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In automation, we need to put people first and copy with pride

In automation, we need to put people first and copy with pride

Antti Kaunonen, President of Kalmar Automation Solutions, has over 40 years’ of experience working with automation in various forms and across a wide variety of industries. Here, he opens up about what automation means, why it can be a complex process, the importance of good change management and strong leadership, and finding the right balance between people and technology.

Q: Why are terminal automation projects so complex?

A: Ports and terminals are themselves only one part of a complex logistics chain, and can become a bottleneck. When you think about today’s huge container ships arriving at port carrying even 24,000 TEU, the sheer number of actions and transactions involved in processing vessels of this size – and the potential number of exceptions – means these are highly complex operations. This is where the complexity of automation projects comes from.

Q: What do we mean when we say automation? How do we define it? 

The word automation means different things to different people as it has so many different layers. On a basic level, it can mean equipment or machine automation, which means adding intelligence to enable movements and different actions. The next level up is introducing the ability to execute different onboard activities to replace the operator. Above that is what we call the equipment control layer, taking care of things like traffic management and routing, and then the terminal operating system layer. You can go even higher with additional layers controlling the entire global logistics system. The term automation can be applied to all these different layers and activities, which is another reason why the word automation may be misunderstood.

Q: In your opinion, what are the key learnings about automation?

Before you can run, you need to be able to walk – but before you can walk, you need to learn to crawl. Crawling is where we are in the world of port and terminal automation right now; we are really just taking our first tentative steps forward. One of the most important things we can learn from other industries is to ‘copy with pride’, meaning to take proven solutions and build on them to create something new. What I mean by this is that we need standardised solutions.

Often when customers discuss automation with us, the tendency is to go down the route of developing once-in-a-lifetime customer-specific solutions that end up being costly and complex to maintain and develop. With proven, standardised solutions, we can benefit from faster implementation, easier maintenance, less development effort, and fewer disruptions. We must, as an industry, learn to copy with pride.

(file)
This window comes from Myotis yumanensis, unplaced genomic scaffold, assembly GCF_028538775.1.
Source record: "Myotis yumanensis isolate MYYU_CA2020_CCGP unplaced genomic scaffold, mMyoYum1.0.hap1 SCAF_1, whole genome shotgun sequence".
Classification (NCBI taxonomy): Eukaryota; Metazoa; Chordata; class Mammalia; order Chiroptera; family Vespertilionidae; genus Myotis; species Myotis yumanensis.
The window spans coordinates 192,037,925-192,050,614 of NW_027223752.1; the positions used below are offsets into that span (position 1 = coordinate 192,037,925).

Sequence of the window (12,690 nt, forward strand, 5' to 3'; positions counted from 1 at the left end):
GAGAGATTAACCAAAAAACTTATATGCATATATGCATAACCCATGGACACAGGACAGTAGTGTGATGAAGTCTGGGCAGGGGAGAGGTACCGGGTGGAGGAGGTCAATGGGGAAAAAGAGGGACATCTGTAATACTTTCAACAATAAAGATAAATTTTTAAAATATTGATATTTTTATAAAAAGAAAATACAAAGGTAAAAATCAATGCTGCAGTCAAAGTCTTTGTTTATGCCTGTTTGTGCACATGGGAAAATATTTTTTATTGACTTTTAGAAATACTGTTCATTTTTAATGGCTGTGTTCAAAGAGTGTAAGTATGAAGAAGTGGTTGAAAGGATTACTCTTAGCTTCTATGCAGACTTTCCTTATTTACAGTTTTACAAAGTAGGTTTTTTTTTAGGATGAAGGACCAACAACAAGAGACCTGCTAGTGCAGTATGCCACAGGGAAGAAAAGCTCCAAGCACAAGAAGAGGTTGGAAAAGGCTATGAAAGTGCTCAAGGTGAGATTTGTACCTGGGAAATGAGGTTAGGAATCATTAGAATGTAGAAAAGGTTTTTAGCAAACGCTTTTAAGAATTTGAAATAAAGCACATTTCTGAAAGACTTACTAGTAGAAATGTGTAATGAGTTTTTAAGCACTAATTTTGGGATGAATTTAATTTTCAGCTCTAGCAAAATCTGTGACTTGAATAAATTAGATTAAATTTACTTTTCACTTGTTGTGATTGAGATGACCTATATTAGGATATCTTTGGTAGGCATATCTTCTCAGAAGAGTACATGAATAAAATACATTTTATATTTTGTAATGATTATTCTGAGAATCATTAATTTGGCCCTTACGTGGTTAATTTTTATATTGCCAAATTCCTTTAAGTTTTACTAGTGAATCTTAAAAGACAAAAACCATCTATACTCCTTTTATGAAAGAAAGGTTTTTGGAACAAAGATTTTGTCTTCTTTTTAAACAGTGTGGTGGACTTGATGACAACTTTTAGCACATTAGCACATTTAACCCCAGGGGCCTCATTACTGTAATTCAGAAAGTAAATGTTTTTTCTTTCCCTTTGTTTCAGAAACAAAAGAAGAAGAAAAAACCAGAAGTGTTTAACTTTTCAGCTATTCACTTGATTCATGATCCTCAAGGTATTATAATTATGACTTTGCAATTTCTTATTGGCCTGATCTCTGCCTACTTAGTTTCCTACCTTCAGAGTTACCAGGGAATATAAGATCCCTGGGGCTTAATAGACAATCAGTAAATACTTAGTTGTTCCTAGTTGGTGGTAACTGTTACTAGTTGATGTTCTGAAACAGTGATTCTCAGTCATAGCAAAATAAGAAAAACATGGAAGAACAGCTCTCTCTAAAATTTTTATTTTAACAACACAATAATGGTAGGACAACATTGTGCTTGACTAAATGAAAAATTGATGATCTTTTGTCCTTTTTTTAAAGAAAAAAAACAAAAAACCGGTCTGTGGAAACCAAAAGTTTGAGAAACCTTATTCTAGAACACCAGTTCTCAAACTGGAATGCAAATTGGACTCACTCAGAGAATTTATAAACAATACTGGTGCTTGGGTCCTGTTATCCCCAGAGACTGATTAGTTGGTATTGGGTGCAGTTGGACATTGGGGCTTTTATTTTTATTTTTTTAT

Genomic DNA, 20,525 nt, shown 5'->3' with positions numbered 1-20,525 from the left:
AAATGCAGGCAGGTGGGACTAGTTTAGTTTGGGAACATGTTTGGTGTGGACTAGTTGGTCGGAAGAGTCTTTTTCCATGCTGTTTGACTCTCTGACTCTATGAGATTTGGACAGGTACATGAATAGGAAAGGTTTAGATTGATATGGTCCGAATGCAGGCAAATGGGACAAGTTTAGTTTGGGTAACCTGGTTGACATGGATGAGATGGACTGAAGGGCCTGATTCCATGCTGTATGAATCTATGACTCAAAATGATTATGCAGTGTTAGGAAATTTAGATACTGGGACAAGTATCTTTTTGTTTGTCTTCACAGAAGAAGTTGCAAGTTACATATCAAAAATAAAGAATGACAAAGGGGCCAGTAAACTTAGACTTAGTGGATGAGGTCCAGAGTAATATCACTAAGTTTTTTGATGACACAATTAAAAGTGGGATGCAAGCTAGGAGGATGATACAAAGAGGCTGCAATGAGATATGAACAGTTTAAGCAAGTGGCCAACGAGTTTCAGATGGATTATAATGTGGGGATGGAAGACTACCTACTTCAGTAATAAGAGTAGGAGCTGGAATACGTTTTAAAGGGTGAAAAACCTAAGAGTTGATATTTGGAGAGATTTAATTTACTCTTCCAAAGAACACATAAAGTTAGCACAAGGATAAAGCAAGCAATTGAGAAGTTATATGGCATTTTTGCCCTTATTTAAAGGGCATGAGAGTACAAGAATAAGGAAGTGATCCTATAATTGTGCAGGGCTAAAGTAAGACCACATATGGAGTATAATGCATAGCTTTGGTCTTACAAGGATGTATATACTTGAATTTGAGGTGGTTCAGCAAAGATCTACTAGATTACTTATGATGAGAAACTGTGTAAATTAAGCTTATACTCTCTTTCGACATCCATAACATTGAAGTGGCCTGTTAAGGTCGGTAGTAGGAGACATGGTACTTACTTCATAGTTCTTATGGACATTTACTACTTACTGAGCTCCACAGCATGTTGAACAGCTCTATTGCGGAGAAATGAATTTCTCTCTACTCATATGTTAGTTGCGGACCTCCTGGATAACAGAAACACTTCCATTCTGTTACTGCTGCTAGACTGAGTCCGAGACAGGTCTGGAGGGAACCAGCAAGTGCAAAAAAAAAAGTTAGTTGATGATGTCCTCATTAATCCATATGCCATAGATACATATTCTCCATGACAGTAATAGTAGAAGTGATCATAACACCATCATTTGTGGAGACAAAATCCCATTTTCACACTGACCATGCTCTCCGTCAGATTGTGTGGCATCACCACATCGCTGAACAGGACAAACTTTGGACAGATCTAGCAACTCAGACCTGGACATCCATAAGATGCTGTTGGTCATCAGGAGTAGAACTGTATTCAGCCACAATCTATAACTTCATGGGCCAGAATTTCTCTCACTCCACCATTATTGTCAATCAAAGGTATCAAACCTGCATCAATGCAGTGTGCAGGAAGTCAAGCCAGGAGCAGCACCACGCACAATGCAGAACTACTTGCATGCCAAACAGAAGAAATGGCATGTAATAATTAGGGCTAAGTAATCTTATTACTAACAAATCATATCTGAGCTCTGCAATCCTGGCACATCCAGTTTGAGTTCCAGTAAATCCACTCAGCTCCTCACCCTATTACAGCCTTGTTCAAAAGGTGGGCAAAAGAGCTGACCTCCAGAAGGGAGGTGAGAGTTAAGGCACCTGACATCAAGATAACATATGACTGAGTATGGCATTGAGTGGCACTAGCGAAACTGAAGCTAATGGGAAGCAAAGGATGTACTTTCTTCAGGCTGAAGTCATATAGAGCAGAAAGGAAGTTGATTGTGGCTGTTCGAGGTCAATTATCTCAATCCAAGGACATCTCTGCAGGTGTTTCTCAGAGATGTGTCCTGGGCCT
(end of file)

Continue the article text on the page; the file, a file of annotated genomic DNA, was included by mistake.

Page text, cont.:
Q: Which comes first: standardisation or automation?

This is a bit like the famous “Which came first, the chicken or the egg?” question. Going back to copy with pride, we have to start with standardisation – and this means standardisation of interfaces, which is relatively simple, as well as standardising the information you are putting into and getting out of a system. Then comes the standardisation of the processes that will become the standardised automation modules which can be connected to form customer solutions. The reality is that standardisation takes a lot of time and effort, with a trial and error phase often coming before standardisation later.

Q: What about the role of change management, leadership and organisational culture in automation projects? 

When you start to automate anything, the first mistake you typically make is to try to automate existing processes as they are today instead of thinking about a semi or fully automated terminal setup as a completely different animal. We need to first develop a proper understanding of the current way of working and then think about how automation will impact that.

In brownfield projects in particular, change management is the difference between success and failure in automation projects; without it you will make that first big mistake and try to automate your processes as they are today instead of starting with a clean slate. Automated and semi-automated terminals demand completely new ways of working; you need to change your mindset and you need to be able to adapt your style of leadership to these new ways of working. Placing trust in your people to help you achieve the best possible performance plays a huge role.

Q: How do you achieve the right balance between people and technology in an automation project?

This is another chicken and egg type question! I firmly believe that people come first and technology is just there as an enabler. Many times when you start something new you are working not with a “leading” edge but with “bleeding” edge technology; the technology decisions you make are very important in terms of how successful you will be. And who is making these decisions? Well, it’s the people of course. What our industry is lacking right now is specialists who understand how to align operations, technology and people and get them to work together in harmony.    

The two most important takeaways I want people to get from this article are to focus on your people, and never be afraid to copy with pride.

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